Child seats that fit a Honda CR-V (2018)

Our unique Car Seat Chooser shows you which child car seats will fit this car and which seat positions that they will fit, so that you don't have to check every car seat manufacturer's website for compatibility.

Which car seat will suit you?

What's the Honda CR-V (2018) like to drive?

Honda is no stranger to hybrid technology, most recently with the Insight and the Jazz, but the CR-V Hybrid is a very different car to anything Honda has produced before.

It combines a 145PS 2.0-litre i-VTEC petrol engine with a 184PS electric motor that also provides 315Nm of torque. That's standard hybrid stuff at first sight but the big difference is the gearbox.

Rather than use a conventional CVT, the kind you'd find with most hybrids, the CR-V has a clever single fixed-gear system, resulting in a smoother transfer of torque.

The result is like driving an EV for a lot of the time. You simply out the car in Drive and it effortlessly pulls away. At a 40mph cruise, the CR-V Hybrid will typically run in EV mode for more than half of the time. Push that up to 62mph and the EV power is used for around a third of the time.

The good thing is, that from behind the wheel, you don't have to be concerned about any of this. All you need to know is that the CR-V is easy, effortless and relaxing to drive. It's nigh on impossible to tell when the petrol engine kicks in, so quiet is the whole set-up.

Often with hybrids fitted with CVTs, you'll get that constant engine drone when accelerating. But that's not the case with the CR-V. In 90 per cent of your driving, you probably won't even notice the engine is there.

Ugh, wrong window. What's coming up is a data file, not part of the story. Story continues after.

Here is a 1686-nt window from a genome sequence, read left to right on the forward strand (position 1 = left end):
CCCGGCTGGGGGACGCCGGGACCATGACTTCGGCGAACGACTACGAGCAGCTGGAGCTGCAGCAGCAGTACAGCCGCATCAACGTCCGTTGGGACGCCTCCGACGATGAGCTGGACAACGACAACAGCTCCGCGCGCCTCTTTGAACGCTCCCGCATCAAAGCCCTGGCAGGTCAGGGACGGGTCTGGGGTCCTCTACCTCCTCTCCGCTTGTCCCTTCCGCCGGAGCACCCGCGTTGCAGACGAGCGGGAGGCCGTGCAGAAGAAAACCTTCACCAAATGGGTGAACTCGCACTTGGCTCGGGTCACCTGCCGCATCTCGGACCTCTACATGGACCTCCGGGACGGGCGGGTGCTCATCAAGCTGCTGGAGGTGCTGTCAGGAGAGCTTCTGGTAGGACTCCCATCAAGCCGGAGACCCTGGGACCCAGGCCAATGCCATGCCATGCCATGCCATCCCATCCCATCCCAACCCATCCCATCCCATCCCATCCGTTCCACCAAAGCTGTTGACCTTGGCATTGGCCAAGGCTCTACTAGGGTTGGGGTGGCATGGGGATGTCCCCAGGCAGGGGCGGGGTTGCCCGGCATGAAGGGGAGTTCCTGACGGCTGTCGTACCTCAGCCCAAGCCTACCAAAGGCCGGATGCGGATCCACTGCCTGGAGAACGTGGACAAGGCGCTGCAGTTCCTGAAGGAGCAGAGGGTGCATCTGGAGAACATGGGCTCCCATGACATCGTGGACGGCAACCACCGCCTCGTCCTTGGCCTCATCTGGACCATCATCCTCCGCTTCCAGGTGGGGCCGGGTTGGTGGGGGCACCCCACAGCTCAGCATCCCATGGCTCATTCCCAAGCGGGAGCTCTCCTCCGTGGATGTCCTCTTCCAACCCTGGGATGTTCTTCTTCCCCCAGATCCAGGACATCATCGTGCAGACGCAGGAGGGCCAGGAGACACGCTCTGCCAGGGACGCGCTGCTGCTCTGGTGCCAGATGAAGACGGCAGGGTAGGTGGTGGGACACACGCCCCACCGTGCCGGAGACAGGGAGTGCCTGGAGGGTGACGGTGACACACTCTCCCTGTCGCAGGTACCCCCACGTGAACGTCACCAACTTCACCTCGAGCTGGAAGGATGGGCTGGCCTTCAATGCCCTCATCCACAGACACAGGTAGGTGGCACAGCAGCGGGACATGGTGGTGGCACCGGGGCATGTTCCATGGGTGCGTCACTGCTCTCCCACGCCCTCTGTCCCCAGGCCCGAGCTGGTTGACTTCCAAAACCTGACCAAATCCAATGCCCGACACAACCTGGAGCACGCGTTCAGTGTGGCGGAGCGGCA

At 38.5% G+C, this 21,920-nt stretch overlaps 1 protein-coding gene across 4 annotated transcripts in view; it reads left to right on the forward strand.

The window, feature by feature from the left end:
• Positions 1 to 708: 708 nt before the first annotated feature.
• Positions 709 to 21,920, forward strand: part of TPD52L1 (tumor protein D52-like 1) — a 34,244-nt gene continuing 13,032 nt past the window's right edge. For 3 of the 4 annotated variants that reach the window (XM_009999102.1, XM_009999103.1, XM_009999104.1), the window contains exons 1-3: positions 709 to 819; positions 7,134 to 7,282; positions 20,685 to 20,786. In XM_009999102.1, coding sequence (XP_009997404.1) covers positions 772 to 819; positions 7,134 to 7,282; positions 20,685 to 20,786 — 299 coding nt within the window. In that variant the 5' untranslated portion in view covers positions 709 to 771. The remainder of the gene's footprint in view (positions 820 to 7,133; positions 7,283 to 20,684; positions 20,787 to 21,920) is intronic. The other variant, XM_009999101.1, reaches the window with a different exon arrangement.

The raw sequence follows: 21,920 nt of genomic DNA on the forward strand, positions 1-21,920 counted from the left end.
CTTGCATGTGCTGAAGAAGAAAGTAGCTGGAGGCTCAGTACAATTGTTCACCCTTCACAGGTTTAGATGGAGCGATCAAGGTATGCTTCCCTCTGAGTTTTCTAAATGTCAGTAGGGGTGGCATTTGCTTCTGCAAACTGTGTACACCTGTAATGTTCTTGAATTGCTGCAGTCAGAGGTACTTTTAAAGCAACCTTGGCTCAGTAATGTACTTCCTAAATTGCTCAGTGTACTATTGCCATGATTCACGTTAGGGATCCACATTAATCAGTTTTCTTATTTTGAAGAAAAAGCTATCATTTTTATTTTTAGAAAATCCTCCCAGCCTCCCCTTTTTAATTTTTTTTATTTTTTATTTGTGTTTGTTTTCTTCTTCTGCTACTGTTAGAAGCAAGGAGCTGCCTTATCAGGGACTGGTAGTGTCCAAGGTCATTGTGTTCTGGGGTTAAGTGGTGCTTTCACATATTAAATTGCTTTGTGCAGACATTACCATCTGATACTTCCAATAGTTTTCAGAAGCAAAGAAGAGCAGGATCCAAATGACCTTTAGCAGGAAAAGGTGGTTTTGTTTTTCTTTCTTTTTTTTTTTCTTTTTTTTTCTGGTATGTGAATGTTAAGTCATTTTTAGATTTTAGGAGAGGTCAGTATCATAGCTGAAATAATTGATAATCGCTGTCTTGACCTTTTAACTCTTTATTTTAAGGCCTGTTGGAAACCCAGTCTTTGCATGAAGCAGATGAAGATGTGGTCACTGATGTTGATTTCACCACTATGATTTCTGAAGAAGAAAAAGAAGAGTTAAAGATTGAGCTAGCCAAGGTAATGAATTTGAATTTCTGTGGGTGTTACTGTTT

Sure, plant your foot to the floor and you'll get that engine whine, but the CR-V has so much pulling power, you rarely need to do that. In fact, it's surprisingly fast and from 30mph or 40mph will accelerate quickly up to motorway speeds. 

Alongside the standard and Eco settings, there's a Sport mode which genuinely makes a big difference to the performance of the CR-V, giving it much more response and a considerably quicker turn of pace. There are paddles on the steering wheel but rather than changing gear, these let you adjust the car's rate of deceleration and regenerative braking.

Hybrid aside, the 1.5-litre petrol can be paired with a six-speed manual or CVT automatic gearbox, as well as two- or four-wheel drive. It does the job, feeling eager enough around town, although diesel rivals will feel more up to the job of transporting the entire family or lugging a caravan.